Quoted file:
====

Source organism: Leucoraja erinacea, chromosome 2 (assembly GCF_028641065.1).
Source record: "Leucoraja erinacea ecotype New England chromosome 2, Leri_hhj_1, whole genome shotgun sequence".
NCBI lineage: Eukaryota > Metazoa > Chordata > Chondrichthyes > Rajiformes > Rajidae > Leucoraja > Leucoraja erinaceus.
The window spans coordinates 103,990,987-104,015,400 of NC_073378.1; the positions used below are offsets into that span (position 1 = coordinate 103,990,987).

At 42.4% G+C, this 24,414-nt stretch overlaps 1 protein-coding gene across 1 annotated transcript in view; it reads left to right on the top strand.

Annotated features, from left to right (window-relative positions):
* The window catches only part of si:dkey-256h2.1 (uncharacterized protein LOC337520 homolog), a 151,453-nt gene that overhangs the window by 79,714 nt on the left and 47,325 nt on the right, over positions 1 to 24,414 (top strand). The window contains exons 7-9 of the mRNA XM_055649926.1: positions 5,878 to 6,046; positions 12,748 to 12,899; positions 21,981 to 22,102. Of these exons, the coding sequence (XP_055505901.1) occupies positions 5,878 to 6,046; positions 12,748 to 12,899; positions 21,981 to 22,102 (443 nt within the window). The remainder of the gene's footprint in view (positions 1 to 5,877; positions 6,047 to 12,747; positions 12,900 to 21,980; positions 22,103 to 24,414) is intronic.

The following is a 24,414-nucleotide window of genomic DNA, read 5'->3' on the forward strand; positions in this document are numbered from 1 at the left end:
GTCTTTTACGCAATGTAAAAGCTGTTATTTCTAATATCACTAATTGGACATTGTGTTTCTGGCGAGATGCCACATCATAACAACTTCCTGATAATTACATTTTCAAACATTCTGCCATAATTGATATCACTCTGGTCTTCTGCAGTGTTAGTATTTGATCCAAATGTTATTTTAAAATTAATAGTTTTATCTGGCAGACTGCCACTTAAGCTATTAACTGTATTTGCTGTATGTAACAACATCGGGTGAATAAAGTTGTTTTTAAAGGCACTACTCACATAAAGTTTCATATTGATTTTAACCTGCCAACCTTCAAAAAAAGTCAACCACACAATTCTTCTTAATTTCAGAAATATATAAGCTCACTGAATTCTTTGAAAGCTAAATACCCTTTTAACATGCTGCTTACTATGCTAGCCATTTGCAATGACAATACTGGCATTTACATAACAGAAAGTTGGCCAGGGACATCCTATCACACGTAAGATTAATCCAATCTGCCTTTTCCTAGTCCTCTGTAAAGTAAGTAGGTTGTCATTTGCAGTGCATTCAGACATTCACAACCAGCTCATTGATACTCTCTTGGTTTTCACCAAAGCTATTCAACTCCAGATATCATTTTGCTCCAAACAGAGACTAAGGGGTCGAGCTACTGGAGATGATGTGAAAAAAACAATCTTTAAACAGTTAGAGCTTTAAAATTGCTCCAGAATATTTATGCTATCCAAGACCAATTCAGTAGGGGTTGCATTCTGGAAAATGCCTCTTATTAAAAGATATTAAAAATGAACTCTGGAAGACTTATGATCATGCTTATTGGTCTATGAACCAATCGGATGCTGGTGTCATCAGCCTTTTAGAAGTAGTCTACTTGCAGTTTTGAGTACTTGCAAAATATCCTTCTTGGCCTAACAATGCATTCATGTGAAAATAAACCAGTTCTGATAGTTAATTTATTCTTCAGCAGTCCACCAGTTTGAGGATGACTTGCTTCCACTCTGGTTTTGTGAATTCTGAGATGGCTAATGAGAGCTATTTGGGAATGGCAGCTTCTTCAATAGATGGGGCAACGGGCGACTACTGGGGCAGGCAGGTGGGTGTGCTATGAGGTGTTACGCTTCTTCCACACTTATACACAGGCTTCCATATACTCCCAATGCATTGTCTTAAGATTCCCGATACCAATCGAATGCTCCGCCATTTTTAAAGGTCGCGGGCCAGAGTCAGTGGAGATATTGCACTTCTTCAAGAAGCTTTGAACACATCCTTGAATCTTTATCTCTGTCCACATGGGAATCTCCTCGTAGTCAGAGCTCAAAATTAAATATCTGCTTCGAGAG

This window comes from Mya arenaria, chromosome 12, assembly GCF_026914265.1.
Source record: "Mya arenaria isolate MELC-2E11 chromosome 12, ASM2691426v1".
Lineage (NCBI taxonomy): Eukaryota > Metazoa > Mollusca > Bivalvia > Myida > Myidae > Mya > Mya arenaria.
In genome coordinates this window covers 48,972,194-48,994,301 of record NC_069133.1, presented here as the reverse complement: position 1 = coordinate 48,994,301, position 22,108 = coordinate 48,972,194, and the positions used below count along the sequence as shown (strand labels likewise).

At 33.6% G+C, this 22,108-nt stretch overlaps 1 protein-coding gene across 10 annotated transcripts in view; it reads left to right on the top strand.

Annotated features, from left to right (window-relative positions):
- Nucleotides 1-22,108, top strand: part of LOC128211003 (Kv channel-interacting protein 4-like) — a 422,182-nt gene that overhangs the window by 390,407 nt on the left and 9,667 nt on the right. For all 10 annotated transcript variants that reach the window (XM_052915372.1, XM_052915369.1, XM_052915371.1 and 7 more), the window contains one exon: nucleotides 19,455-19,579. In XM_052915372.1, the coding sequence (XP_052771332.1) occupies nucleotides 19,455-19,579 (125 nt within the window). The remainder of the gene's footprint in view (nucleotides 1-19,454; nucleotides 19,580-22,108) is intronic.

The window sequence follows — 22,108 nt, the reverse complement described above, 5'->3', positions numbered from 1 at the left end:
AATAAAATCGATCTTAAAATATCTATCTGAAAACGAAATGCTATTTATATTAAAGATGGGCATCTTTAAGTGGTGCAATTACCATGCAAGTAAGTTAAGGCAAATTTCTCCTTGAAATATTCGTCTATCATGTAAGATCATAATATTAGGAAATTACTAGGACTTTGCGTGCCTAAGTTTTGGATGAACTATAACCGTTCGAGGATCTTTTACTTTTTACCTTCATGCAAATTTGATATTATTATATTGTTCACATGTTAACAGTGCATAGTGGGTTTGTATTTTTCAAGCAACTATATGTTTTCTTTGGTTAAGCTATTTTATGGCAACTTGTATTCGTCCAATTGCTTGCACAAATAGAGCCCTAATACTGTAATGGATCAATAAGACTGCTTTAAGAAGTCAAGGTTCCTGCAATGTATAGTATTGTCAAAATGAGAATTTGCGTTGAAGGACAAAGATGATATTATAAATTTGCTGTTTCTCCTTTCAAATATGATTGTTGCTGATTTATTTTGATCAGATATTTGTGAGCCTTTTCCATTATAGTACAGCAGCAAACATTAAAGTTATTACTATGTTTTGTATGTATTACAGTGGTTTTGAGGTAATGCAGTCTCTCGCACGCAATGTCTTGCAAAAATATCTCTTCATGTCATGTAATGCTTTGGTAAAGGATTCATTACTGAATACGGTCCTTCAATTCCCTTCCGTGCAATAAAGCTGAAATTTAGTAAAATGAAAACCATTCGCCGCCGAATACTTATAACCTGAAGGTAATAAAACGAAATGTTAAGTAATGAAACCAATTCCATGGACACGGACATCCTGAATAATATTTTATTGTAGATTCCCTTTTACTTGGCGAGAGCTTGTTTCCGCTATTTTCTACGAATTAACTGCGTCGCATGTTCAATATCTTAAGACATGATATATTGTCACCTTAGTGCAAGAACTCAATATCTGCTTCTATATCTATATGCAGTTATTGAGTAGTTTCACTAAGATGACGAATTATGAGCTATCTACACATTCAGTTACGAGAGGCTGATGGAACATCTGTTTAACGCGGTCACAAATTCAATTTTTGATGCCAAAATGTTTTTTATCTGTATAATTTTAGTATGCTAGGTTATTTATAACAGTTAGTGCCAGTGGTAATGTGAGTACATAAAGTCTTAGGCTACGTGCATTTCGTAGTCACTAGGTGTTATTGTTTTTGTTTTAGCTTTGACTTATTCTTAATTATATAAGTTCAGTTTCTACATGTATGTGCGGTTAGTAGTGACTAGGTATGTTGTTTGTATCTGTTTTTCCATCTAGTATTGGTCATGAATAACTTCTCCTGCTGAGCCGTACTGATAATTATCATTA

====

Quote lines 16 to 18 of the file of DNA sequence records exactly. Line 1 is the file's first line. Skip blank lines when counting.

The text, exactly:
- Nucleotides 1-22,108, top strand: part of LOC128211003 (Kv channel-interacting protein 4-like) — a 422,182-nt gene that overhangs the window by 390,407 nt on the left and 9,667 nt on the right. For all 10 annotated transcript variants that reach the window (XM_052915372.1, XM_052915369.1, XM_052915371.1 and 7 more), the window contains one exon: nucleotides 19,455-19,579. In XM_052915372.1, the coding sequence (XP_052771332.1) occupies nucleotides 19,455-19,579 (125 nt within the window). The remainder of the gene's footprint in view (nucleotides 1-19,454; nucleotides 19,580-22,108) is intronic.

The window sequence follows — 22,108 nt, the reverse complement described above, 5'->3', positions numbered from 1 at the left end:
AATAAAATCGATCTTAAAATATCTATCTGAAAACGAAATGCTATTTATATTAAAGATGGGCATCTTTAAGTGGTGCAATTACCATGCAAGTAAGTTAAGGCAAATTTCTCCTTGAAATATTCGTCTATCATGTAAGATCATAATATTAGGAAATTACTAGGACTTTGCGTGCCTAAGTTTTGGATGAACTATAACCGTTCGAGGATCTTTTACTTTTTACCTTCATGCAAATTTGATATTATTATATTGTTCACATGTTAACAGTGCATAGTGGGTTTGTATTTTTCAAGCAACTATATGTTTTCTTTGGTTAAGCTATTTTATGGCAACTTGTATTCGTCCAATTGCTTGCACAAATAGAGCCCTAATACTGTAATGGATCAATAAGACTGCTTTAAGAAGTCAAGGTTCCTGCAATGTATAGTATTGTCAAAATGAGAATTTGCGTTGAAGGACAAAGATGATATTATAAATTTGCTGTTTCTCCTTTCAAATATGATTGTTGCTGATTTATTTTGATCAGATATTTGTGAGCCTTTTCCATTATAGTACAGCAGCAAACATTAAAGTTATTACTATGTTTTGTATGTATTACAGTGGTTTTGAGGTAATGCAGTCTCTCGCACGCAATGTCTTGCAAAAATATCTCTTCATGTCATGTAATGCTTTGGTAAAGGATTCATTACTGAATACGGTCCTTCAATTCCCTTCCGTGCAATAAAGCTGAAATTTAGTAAAATGAAAACCATTCGCCGCCGAATACTTATAACCTGAAGGTAATAAAACGAAATGTTAAGTAATGAAACCAATTCCATGGACACGGACATCCTGAATAATATTTTATTGTAGATTCCCTTTTACTTGGCGAGAGCTTGTTTCCGCTATTTTCTACGAATTAACTGCGTCGCATGTTCAATATCTTAAGACATGATATATTGTCACCTTAGTGCAAGAACTCAATATCTGCTTCTATATCTATATGCAGTTATTGAGTAGTTTCACTAAGATGACGAATTATGAGCTATCTACACATTCAGTTACGAGAGGCTGATGGAACATCTGTTTAACGCGGTCACAAATTCAATTTTTGATGCCAAAATGTTTTTTATCTGTATAATTTTAGTATGCTAGGTTATTTATAACAGTTAGTGCCAGTGGTAATGTGAGTACATAAAGTCTTAGGCTACGTGCATTTCGTAGTCACTAGGTGTTATTGTTTTTGTTTTAGCTTTGACTTATTCTTAATTATATAAGTTCAGTTTCTACATGTATGTGCGGTTAGTAGTGACTAGGTATGTTGTTTGTATCTGTTTTTCCATCTAGTATTGGTCATGAATAACTTCTCCTGCTGAGCCGTACTGATAATTATCATTA